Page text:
In other words: Busted.
It was a bruising judgment, and in any normal country, Nhleko and Ntlemeza would be slinking their way towards high-paying jobs in the risk division of Goldman Sachs. Instead, Ntlemeza is filing an appeal; in the meantime, he remains head of the Hawks.
And there sat the Lieutenant-General, on an ornate hyper-white couch that is best described as “patent adolescent polar bear testicle”. Ntlemeza looked grim, his massive hands resting on his left knee, his face creased and rumpled like a winter duvet. It looked as if he was trying to mimic humility, and doing so, appeared badly constipated.
“General, the people believe in you, the congregation believes in you, Mboro believes in you,” intoned the Prophet. Mboro praised the General for his sound work on “defeating” drug crime.
Ntlemeza sat and listened to stories from the congregation, and these were not happy stories. They were long, incredibly detailed, flecked with rage and sadness. Indeed, this country is sitting on great volcanic repositories of anger, and it was on full display. To sum the stories up: ridiculously horrible problem results in death of a loved one, which results in their missing body parts being stolen, which results in a ridiculously negligent medico-policing establishment giving victim the run-around. The subtext was: Mboro serves as a last hope against an atavistic evil practised by dark sangomas and muti purveyors – a fact only underscored by the presence of his friend, the Lieutenant-General.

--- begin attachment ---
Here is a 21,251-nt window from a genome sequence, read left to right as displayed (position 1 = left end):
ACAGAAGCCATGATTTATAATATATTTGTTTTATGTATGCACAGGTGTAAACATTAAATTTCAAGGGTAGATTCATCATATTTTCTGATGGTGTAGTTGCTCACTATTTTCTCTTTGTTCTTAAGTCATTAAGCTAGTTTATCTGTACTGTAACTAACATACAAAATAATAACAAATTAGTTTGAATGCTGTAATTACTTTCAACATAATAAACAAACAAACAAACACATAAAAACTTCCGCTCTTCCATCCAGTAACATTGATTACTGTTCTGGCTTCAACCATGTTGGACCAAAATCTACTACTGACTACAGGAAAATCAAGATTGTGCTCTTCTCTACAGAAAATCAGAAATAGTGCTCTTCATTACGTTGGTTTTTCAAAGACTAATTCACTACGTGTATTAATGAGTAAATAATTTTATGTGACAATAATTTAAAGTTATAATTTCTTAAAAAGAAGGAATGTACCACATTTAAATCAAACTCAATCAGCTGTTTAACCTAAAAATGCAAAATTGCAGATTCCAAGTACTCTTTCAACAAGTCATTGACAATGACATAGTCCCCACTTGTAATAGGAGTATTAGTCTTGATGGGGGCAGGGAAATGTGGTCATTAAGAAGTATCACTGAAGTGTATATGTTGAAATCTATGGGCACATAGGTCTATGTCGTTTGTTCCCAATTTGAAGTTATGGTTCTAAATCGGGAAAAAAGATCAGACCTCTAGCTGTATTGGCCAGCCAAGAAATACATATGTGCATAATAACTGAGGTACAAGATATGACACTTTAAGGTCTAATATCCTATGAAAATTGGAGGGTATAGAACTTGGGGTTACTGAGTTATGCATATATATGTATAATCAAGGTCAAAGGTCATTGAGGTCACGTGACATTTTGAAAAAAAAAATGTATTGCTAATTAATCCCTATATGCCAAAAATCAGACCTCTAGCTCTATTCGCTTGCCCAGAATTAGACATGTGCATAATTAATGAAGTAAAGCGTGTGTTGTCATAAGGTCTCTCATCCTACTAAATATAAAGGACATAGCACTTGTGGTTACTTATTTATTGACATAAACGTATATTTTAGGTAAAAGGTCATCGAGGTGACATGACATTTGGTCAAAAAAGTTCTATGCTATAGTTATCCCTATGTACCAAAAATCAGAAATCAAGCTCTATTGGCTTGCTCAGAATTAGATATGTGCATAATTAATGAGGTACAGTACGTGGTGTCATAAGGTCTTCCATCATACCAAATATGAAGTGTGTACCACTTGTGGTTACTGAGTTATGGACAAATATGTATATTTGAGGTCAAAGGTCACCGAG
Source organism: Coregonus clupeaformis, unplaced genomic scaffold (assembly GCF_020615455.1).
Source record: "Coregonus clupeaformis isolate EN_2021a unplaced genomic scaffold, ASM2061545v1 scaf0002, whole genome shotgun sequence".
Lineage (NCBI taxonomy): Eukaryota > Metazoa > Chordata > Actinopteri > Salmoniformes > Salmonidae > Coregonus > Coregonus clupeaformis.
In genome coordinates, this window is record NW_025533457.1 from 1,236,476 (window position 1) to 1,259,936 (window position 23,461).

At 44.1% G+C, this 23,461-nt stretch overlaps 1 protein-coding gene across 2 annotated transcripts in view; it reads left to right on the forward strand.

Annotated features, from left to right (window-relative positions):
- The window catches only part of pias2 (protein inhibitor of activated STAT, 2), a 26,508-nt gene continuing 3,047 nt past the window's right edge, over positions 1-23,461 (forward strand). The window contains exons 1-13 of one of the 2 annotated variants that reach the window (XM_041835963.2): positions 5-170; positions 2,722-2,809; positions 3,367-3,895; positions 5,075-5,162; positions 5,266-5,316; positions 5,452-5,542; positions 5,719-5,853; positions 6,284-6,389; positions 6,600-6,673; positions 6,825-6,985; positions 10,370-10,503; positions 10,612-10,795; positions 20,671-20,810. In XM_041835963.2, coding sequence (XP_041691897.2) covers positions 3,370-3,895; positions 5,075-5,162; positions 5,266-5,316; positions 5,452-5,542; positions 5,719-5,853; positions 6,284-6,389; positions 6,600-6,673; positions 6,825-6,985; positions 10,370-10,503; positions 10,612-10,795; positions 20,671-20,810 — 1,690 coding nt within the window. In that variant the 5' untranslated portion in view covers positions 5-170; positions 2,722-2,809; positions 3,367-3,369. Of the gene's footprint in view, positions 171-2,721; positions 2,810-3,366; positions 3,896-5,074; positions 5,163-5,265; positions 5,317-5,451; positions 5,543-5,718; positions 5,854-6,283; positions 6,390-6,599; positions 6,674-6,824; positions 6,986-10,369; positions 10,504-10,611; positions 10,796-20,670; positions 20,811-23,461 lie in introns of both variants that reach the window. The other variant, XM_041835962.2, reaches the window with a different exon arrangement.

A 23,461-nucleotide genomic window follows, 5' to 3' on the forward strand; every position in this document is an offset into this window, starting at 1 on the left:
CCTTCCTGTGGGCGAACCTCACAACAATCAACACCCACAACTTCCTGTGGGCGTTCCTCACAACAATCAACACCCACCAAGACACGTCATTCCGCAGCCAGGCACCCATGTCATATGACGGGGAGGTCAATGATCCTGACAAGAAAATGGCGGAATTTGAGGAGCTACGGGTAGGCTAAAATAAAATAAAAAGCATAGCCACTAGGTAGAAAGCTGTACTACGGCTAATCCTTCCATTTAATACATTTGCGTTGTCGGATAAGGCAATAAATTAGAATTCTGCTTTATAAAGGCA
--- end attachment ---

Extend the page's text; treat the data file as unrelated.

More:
As it happens, we find ourselves on the ass-end of the Enlightenment era’s burnished rationalism – we can no longer trust the truth. So maybe Mboro isn’t just a dancing, singing shyster, but an actual prophet debugging the matrix’s faulty code. Maybe you CAN cure cancer by shooing away the devil, and maybe the vicar marshalling wielding that energy deserves a space-aged German sedan for his efforts. Regardless, it doesn’t really matter either way. Those are bigger questions for another time.
What was of immediate concern was the point of this strange junket. Why was the media invited to Incredible Happenings? Was it a reminder of the latent political power wielded by mega churches and their celebrity pastors? If so, who needed one?
Mboro started to nudge us toward an answer. “I am saying to my General, you are unbreakable, you are unmoveable, because God is your witness,” intoned Mboro. “God performs miracles. Your life was not started by man, it will not be ended by man. Even if the court says it’s over, it is not over. It can still be restored by a higher power.
“We have been looking for a long time, My General, to partner with a policeman like you. Because you are tough on crime.” And wasn’t that the nub of it? The congregation, like most congregations, was looking for a strongman. The particulars of Ntlemeza’s case were never mentioned; his guilt and past sins were meaningless. The Prophet was telling his flock not to care.
“My General, your life has not come to an end. It has just begun.”
Then it was Ntlemeza’s turn.
“I want to greet you, honourable journalists. I’m proud that you are here, even though you were not invited by me.”